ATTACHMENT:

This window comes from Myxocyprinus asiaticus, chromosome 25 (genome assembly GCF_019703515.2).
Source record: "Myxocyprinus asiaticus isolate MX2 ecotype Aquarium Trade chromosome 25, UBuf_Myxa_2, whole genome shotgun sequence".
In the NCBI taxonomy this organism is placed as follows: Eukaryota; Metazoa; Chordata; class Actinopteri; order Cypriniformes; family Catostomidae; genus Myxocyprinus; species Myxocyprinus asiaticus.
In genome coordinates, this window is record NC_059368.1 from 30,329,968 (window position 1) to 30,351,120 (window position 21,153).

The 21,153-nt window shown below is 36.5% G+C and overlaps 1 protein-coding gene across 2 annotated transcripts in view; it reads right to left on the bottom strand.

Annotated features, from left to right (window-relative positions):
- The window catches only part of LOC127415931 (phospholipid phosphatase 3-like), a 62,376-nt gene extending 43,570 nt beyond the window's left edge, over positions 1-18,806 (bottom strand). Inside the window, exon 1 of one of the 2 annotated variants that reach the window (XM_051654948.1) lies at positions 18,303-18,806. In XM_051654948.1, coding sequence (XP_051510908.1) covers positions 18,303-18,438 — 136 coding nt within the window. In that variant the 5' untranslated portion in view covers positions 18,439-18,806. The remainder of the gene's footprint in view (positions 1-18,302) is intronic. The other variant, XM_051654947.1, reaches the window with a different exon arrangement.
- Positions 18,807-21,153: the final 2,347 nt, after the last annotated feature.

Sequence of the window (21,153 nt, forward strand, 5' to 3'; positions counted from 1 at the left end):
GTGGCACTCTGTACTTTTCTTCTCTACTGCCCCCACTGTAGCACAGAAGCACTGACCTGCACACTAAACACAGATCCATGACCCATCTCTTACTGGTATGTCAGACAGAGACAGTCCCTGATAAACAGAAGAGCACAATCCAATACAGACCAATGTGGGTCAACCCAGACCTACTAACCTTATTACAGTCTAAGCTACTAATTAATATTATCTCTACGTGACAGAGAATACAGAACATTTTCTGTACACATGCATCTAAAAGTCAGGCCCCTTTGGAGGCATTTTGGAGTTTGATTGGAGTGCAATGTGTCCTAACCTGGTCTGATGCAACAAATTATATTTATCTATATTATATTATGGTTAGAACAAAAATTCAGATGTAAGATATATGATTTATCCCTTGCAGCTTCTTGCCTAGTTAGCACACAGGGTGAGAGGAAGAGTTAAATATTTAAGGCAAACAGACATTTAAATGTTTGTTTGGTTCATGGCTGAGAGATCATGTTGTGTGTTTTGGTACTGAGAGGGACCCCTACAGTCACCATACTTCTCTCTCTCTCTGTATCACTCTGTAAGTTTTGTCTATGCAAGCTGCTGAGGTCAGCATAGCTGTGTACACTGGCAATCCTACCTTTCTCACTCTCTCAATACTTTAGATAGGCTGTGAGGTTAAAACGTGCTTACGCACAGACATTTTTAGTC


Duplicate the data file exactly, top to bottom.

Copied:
This window comes from Myxocyprinus asiaticus, chromosome 25 (genome assembly GCF_019703515.2).
Source record: "Myxocyprinus asiaticus isolate MX2 ecotype Aquarium Trade chromosome 25, UBuf_Myxa_2, whole genome shotgun sequence".
In the NCBI taxonomy this organism is placed as follows: Eukaryota; Metazoa; Chordata; class Actinopteri; order Cypriniformes; family Catostomidae; genus Myxocyprinus; species Myxocyprinus asiaticus.
In genome coordinates, this window is record NC_059368.1 from 30,329,968 (window position 1) to 30,351,120 (window position 21,153).

The 21,153-nt window shown below is 36.5% G+C and overlaps 1 protein-coding gene across 2 annotated transcripts in view; it reads right to left on the bottom strand.

Annotated features, from left to right (window-relative positions):
- The window catches only part of LOC127415931 (phospholipid phosphatase 3-like), a 62,376-nt gene extending 43,570 nt beyond the window's left edge, over positions 1-18,806 (bottom strand). Inside the window, exon 1 of one of the 2 annotated variants that reach the window (XM_051654948.1) lies at positions 18,303-18,806. In XM_051654948.1, coding sequence (XP_051510908.1) covers positions 18,303-18,438 — 136 coding nt within the window. In that variant the 5' untranslated portion in view covers positions 18,439-18,806. The remainder of the gene's footprint in view (positions 1-18,302) is intronic. The other variant, XM_051654947.1, reaches the window with a different exon arrangement.
- Positions 18,807-21,153: the final 2,347 nt, after the last annotated feature.

Sequence of the window (21,153 nt, forward strand, 5' to 3'; positions counted from 1 at the left end):
GTGGCACTCTGTACTTTTCTTCTCTACTGCCCCCACTGTAGCACAGAAGCACTGACCTGCACACTAAACACAGATCCATGACCCATCTCTTACTGGTATGTCAGACAGAGACAGTCCCTGATAAACAGAAGAGCACAATCCAATACAGACCAATGTGGGTCAACCCAGACCTACTAACCTTATTACAGTCTAAGCTACTAATTAATATTATCTCTACGTGACAGAGAATACAGAACATTTTCTGTACACATGCATCTAAAAGTCAGGCCCCTTTGGAGGCATTTTGGAGTTTGATTGGAGTGCAATGTGTCCTAACCTGGTCTGATGCAACAAATTATATTTATCTATATTATATTATGGTTAGAACAAAAATTCAGATGTAAGATATATGATTTATCCCTTGCAGCTTCTTGCCTAGTTAGCACACAGGGTGAGAGGAAGAGTTAAATATTTAAGGCAAACAGACATTTAAATGTTTGTTTGGTTCATGGCTGAGAGATCATGTTGTGTGTTTTGGTACTGAGAGGGACCCCTACAGTCACCATACTTCTCTCTCTCTCTGTATCACTCTGTAAGTTTTGTCTATGCAAGCTGCTGAGGTCAGCATAGCTGTGTACACTGGCAATCCTACCTTTCTCACTCTCTCAATACTTTAGATAGGCTGTGAGGTTAAAACGTGCTTACGCACAGACATTTTTAGTC